Here’s another picture of the build process. I’d never designed my own machine before. It wasn’t as difficult as I’d imagined it to be, and I could totally see doing it again if I had to. I kept thinking of all the things I could build that could be driven by an Arduino.
A short video of the Funktronic Coil Genie in action:
Alright, little update.
First off, let me describe a little bit of my research and development process. At this point, I’ve wound a good number of coils and assembled a good number of prototypes. On my desk, I have about 20 different coils of varying size, shapes and materials. I’ll plop one pickup into the tester bass, rock out on it for a few days, make a few adjustments and if I like what I’m hearing, I’ll keep going with it. Sometimes, I’ll spend a few weeks with one idea, and decide for whatever reason it’s not what I’m looking for. But then, after trying a few other ideas, I may (or may not) come back to the previous idea.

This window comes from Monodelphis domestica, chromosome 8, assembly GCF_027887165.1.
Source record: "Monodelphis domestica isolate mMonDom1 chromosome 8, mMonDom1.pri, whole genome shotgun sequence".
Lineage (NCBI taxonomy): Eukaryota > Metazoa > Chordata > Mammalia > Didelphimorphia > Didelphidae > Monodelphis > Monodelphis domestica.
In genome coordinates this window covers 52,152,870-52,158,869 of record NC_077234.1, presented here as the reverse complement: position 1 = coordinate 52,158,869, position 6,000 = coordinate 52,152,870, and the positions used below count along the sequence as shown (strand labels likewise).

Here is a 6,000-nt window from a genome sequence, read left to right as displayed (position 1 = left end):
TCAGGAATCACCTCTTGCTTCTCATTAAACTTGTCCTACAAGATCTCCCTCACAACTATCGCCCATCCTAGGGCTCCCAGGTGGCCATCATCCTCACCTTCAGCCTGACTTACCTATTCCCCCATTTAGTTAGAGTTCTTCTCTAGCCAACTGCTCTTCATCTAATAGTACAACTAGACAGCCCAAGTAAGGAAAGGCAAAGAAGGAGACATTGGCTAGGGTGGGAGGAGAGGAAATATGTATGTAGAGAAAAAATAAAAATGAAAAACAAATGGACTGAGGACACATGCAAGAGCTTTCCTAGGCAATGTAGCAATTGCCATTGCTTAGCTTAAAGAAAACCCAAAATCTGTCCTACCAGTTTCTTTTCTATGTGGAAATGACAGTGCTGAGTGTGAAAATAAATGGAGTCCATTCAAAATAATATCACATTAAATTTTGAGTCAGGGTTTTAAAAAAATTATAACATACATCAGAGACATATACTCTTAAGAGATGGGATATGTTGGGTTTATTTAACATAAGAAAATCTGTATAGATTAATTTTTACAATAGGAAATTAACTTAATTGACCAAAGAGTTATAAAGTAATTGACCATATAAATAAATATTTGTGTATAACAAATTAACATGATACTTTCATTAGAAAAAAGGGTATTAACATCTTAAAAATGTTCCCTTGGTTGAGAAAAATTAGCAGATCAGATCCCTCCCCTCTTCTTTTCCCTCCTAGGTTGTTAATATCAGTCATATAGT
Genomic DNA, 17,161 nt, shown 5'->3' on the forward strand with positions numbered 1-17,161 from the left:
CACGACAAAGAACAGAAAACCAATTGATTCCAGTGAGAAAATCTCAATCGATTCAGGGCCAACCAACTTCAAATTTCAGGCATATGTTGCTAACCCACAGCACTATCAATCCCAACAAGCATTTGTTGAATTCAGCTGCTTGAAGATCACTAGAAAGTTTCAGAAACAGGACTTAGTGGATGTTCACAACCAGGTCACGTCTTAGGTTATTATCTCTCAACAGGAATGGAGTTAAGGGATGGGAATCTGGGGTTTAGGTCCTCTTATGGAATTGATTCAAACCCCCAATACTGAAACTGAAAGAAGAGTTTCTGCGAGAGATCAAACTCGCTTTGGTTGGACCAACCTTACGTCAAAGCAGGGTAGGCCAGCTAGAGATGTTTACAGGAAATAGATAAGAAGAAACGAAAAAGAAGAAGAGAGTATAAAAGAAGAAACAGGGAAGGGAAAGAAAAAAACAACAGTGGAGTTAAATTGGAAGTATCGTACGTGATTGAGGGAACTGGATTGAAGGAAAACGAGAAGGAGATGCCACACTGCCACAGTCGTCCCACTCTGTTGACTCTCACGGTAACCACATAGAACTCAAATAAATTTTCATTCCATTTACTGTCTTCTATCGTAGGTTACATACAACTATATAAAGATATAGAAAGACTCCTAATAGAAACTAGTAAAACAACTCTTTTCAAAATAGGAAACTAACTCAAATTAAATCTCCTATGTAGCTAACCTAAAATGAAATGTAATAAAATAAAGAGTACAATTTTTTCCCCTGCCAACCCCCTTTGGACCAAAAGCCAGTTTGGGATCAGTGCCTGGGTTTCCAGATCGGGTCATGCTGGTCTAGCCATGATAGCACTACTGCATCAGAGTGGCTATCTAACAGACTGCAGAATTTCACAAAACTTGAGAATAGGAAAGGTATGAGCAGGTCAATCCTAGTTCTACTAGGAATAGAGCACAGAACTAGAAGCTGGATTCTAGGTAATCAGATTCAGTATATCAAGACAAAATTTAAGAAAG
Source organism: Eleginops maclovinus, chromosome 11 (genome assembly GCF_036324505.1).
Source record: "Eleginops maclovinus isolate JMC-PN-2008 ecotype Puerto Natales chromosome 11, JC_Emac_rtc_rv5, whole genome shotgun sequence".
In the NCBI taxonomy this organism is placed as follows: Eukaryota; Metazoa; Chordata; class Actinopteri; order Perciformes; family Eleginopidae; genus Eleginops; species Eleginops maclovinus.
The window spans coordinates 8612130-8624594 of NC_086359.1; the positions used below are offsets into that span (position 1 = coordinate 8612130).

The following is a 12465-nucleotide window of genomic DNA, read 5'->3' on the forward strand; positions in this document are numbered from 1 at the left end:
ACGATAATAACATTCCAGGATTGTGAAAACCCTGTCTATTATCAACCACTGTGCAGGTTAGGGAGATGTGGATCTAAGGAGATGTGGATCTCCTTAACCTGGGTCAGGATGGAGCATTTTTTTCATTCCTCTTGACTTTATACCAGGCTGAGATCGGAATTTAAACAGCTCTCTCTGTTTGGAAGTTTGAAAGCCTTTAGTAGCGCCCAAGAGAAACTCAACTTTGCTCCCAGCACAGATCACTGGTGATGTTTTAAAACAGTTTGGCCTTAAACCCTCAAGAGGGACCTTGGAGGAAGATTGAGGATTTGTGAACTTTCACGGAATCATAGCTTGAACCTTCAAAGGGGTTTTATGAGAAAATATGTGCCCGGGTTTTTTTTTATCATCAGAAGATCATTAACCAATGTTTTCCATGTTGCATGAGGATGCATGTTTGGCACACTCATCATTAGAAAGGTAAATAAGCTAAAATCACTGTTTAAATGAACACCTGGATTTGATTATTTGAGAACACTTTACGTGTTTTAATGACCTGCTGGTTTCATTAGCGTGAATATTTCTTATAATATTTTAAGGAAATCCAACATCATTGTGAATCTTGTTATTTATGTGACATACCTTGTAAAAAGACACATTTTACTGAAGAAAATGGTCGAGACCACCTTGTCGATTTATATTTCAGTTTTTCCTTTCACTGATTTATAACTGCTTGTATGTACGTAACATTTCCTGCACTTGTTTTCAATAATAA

In any case, for a number of reasons, I’m back on the neodymium sidewinder. Initially, and in closing a lot of it has to do with the form as well as the tone. Because the neodymium are so small and insanely strong, I can build a smaller pickup with lots of output. I found a shape I liked, and ultimately discovered that the geometry of the coil is one of the largest contributors to both overall output and tonal characteristics. From there, I was able to make variation after variation using different wire gauges and turn counts. At this point, I’m down to maybe 3-4 different versions of the same pickup that I like and eventually I will select the “final” pickup from this pool – or perhaps I’ll even make a slight variation based on one of these pickup. Overall, I like the sound – I have enough bass, mids and high end. The neos render an aggressive sound without being too stiff like the ceramic-based coils. I’d say that they have a lot more warmth than ceramic, but more attack than say, A5.